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Christmas War or Christmas Truce ‚?? Which is more Christmassy?

George Washington, you are forced to conclude when you look at his entire life, viewed Christmas much the way the modern world does ‚?? as a holiday, more than as the birthday of Jesus.

A recreation of the Christmas truce of 1914 received over 15 million Youtube views in the past few weeks. On the other hand, the most famous thing George Washington did at Christmas-time was cross the Delaware to attack the Hessians. It would seem obvious which was more in keeping with the Christmas spirit. The truce, surely not attacking people recovering from Christmas dinner.

I mean, how would you feel if George Washington came barging through your front door on Christmas morning, guns ablazing. Not very Christmassy, right? But what seems obvious is not always right.

George Washington had accurately predicted that the Hessians would be off their guard that day, and found them, as expected, recovering from their own celebration of Christmas. We thus easily routed the seemingly unroutable professional soldiers on their one unprepared morning of the year.

On the surface, killing people on Christmas doesn‚??t seem very Kris Kringly. On the surface, this act of war, on Christmas, seems a pretty stark contrast to the (partial, ad hoc) Christmas truce 100 years ago, between the Germans and English, during the First World War. That‚??s the real Christmas wartime story, surely.

But is it?

World War I was caused, ultimately, by disagreements amongst cousins (the royal class, who still held real political power in Europe, were all related to each other, sometimes quite closely). From the soldiers‚?? perspective, it was as if some were employed by the Smith- Johnsons, and some by the Smith-Harringtons. Part of their job was to kill each other, in order to decide which sorts of flowers the various Smiths would plant in their various gardens next spring. (To make the analogy complete, one group of Smiths, say the Smith-Harringtons, were a tad more autocratic than the Smith-Johnsons. Still, there was no spiritual, substantive, fundamental difference between the two branches of the same family.)

In this context, fighting ought to have seemed incredibly stupid to any soldier, at least one not related to royals. (Arguably, it should have seemed more ridiculous to a member of a royal family, being in a war against your own cousins ‚?? except, of course, that was what cousins did, in those days. Royal cousins, at least.)

Despite all that, still, it surely seems miraculous, doesn‚??t it?

In a brief period around Christmas,1914, on the front (in scattered and noncontiguous areas) a¬†truce was called, in some places lasting ‚??til the new year. (While in other areas of the front, soldiers, believing the truce was universal, got shot when they stuck their heads above the trenches.) Still, still, still…where it did happen, it surely seemed that good sense prevailed amongst the soldier class, of a kind that did not appear amongst the royal isn‚??t this the ultimate Christmas wartime miracle?

Well…it didn‚??t stop World War II from happening, nor stop the tragic decisions at Versailles, but…it was a kind of hopeful moment of humanity, a spark of spirituality in the midst of a kind of hell, right? You at least must agree this is infinitely more Christmassy than George Washington surprising sleeping Hessians on Christmas morning.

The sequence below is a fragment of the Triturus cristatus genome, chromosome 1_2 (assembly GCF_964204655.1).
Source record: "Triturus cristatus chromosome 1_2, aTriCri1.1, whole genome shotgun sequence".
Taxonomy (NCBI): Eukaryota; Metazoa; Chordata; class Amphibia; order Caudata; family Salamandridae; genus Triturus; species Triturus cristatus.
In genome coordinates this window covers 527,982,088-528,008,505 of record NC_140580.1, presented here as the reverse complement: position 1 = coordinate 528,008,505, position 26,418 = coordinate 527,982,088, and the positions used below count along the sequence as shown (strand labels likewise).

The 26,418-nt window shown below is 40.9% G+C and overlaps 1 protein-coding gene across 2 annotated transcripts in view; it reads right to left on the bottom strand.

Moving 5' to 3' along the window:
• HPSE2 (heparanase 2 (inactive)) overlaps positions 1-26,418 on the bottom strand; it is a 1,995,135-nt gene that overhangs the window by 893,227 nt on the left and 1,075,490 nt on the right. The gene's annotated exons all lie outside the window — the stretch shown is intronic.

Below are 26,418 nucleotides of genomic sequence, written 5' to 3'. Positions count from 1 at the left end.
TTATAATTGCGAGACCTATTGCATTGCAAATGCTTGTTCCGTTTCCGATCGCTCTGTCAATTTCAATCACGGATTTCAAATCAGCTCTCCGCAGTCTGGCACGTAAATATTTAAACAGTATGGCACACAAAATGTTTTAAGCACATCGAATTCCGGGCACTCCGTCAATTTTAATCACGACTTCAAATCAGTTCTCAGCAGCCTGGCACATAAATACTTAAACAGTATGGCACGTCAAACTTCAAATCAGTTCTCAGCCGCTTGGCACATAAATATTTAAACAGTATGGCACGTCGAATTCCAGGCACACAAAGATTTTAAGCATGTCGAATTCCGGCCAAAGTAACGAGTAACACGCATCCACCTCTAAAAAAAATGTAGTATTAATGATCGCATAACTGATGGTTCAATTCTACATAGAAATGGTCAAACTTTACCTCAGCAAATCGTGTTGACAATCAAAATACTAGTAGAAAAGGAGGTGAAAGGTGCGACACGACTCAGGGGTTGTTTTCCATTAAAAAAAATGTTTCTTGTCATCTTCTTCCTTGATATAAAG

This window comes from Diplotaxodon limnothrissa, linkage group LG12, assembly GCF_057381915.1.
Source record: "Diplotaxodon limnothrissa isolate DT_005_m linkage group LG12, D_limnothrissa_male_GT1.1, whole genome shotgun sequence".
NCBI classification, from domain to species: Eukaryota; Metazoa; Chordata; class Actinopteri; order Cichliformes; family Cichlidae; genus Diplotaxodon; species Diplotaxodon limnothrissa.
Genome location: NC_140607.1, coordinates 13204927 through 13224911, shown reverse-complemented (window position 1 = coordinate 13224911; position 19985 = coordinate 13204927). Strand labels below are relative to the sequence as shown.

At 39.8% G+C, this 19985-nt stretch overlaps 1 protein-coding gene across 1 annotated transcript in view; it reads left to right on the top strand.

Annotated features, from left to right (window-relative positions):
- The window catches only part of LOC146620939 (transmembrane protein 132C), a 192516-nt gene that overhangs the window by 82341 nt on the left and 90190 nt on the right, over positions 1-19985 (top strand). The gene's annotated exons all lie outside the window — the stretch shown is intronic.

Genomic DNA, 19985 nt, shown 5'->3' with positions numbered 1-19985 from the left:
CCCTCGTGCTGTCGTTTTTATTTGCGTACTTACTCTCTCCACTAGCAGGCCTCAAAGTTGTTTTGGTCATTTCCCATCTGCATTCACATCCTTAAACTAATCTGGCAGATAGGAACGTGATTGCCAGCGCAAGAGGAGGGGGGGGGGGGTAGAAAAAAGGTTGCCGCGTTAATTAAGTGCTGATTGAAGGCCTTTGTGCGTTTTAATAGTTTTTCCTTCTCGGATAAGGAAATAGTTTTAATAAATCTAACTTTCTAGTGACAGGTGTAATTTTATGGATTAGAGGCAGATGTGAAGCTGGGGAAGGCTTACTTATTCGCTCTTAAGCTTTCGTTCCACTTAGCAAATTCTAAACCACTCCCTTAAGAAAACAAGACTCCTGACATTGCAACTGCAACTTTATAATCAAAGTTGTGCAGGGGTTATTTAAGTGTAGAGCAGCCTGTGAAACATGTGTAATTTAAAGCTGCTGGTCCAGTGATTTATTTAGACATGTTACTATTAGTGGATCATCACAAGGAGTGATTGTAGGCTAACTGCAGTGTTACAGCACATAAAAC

Right?

Well…

George Washington, of course, fought a war for very different reasons than World War I was fought. His was not a fight amongst cousins for greater power or glory, cousins who held the same basic values. The American War of Independence was fought for a spiritual value of liberty, in opposition to the materialism of the British empire, a juggernaut which put wealth before ideals. The American War of Independence not only put ideals before wealth, but even before life itself: ‚??Give me liberty or‚?¶‚?Ě

George Washington, you are forced to conclude when you look at his entire life, viewed Christmas much the way the modern world does ‚?? as a holiday, more than as the birthday of Jesus. Having said that, George Washington‚??s entire world view was such that every day was filled with respect for ‚??Providence‚?Ěand his fellow man.

Although we have fallen far from the ideals of the American War of Independence, a flicker of its glory remains, and can be revivified if we begin fighting, again, for liberty, and not cheaper oil prices or comfier cushions for the sofas in front of our TVs. George Washington‚??s Christmas present to you, of which you receive at least the possibility every day, liberty, is something that would not exist had George Washington failed to cross the Delaware one Christmas morning to kill Hessians (most surrendered, actually, and ended up peaceful farmers in the area. Many of their descendants live in the area, to this day. The good idea of liberty can have great power.)

Surely, this possibility of liberty is longer lasting and more important than a few brief soccer games over a day or two in no-man‚??s land, a few months into the most inhuman war in modern history, a war that ended up being a prelude to an even worse war. George Washington‚??s actions on Christmas, clearly, changed the world. The Christmas truce of the First World War changed nothing.

One nil, GW.

Merry Christmas.

Austin Washington is the author of The Education of George Washington, amongst other, sometimes counterintuitive, things http://www.AustinWashington.com/George

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